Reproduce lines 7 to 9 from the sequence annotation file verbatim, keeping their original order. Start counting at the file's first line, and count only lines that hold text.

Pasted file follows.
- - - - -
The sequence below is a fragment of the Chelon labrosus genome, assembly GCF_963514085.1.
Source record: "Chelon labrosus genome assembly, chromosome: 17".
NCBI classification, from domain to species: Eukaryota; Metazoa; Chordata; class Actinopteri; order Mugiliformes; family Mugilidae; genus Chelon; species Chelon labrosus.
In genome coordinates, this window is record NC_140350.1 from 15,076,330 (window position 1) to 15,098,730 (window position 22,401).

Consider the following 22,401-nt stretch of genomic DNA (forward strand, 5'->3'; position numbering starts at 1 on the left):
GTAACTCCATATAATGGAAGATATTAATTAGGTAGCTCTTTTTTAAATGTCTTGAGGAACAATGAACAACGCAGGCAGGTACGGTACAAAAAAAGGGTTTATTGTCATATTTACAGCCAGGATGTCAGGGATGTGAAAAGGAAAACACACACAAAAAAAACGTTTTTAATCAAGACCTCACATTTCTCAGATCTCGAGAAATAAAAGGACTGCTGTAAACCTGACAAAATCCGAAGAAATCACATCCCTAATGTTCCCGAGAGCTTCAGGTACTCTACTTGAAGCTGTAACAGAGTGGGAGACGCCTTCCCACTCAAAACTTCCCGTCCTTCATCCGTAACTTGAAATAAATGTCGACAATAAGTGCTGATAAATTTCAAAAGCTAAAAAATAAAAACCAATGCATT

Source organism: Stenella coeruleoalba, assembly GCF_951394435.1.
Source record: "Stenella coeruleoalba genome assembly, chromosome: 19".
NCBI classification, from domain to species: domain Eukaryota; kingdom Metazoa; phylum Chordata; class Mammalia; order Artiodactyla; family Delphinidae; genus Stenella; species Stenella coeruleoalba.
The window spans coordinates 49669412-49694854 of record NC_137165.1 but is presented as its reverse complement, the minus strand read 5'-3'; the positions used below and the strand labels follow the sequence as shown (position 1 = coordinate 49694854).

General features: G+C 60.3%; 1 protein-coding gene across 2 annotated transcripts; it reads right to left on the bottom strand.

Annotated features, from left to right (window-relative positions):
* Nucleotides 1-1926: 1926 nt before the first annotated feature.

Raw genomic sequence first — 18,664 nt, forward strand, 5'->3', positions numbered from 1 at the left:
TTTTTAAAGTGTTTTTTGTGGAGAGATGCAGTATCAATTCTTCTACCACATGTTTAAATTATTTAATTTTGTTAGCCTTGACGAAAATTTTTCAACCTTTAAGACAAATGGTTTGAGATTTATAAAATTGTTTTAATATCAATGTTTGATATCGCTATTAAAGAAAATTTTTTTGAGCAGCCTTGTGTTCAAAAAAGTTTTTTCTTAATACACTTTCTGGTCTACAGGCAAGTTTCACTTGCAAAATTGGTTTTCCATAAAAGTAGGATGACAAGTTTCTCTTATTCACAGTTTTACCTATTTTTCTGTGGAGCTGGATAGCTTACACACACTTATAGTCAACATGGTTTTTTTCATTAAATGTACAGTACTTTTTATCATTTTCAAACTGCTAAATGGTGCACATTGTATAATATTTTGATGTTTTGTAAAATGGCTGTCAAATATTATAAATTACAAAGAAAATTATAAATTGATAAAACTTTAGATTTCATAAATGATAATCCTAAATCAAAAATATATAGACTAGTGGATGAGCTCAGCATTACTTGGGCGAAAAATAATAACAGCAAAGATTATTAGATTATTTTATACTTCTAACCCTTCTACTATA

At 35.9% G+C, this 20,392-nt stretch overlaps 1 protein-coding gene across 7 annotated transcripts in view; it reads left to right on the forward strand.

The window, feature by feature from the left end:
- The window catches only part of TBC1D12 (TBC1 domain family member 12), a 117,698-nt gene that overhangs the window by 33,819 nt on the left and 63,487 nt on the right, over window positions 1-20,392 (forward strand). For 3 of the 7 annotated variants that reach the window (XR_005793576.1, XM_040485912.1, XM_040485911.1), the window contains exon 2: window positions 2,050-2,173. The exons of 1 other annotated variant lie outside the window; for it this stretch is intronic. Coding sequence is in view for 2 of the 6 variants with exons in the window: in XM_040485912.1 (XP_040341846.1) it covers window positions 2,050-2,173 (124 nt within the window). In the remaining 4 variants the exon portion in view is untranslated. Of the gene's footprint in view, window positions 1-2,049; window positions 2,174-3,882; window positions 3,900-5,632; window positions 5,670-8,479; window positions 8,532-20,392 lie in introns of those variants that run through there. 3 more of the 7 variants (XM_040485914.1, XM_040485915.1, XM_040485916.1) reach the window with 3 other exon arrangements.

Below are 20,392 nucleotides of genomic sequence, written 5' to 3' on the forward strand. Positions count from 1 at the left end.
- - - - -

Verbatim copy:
Source organism: Stenella coeruleoalba, assembly GCF_951394435.1.
Source record: "Stenella coeruleoalba genome assembly, chromosome: 19".
NCBI classification, from domain to species: domain Eukaryota; kingdom Metazoa; phylum Chordata; class Mammalia; order Artiodactyla; family Delphinidae; genus Stenella; species Stenella coeruleoalba.